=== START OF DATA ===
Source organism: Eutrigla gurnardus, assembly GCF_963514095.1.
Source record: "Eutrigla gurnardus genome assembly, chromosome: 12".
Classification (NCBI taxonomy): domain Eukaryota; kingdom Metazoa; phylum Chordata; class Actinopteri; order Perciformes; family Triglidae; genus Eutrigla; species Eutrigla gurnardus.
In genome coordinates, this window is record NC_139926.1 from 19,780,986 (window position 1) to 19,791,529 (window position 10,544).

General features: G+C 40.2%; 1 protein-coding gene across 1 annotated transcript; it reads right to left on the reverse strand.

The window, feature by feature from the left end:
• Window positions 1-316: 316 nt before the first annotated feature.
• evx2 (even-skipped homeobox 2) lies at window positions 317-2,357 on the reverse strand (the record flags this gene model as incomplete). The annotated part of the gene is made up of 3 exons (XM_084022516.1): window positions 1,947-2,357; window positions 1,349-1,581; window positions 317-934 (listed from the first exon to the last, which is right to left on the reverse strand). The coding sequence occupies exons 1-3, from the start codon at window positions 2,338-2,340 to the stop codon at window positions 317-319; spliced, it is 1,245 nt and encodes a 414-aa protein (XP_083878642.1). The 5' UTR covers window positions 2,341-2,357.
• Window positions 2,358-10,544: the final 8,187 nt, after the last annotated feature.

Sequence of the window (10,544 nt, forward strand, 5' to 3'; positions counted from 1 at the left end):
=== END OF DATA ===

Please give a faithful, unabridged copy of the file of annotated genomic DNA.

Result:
Source organism: Eutrigla gurnardus, assembly GCF_963514095.1.
Source record: "Eutrigla gurnardus genome assembly, chromosome: 12".
Classification (NCBI taxonomy): domain Eukaryota; kingdom Metazoa; phylum Chordata; class Actinopteri; order Perciformes; family Triglidae; genus Eutrigla; species Eutrigla gurnardus.
In genome coordinates, this window is record NC_139926.1 from 19,780,986 (window position 1) to 19,791,529 (window position 10,544).

General features: G+C 40.2%; 1 protein-coding gene across 1 annotated transcript; it reads right to left on the reverse strand.

The window, feature by feature from the left end:
• Window positions 1-316: 316 nt before the first annotated feature.
• evx2 (even-skipped homeobox 2) lies at window positions 317-2,357 on the reverse strand (the record flags this gene model as incomplete). The annotated part of the gene is made up of 3 exons (XM_084022516.1): window positions 1,947-2,357; window positions 1,349-1,581; window positions 317-934 (listed from the first exon to the last, which is right to left on the reverse strand). The coding sequence occupies exons 1-3, from the start codon at window positions 2,338-2,340 to the stop codon at window positions 317-319; spliced, it is 1,245 nt and encodes a 414-aa protein (XP_083878642.1). The 5' UTR covers window positions 2,341-2,357.
• Window positions 2,358-10,544: the final 8,187 nt, after the last annotated feature.

Sequence of the window (10,544 nt, forward strand, 5' to 3'; positions counted from 1 at the left end):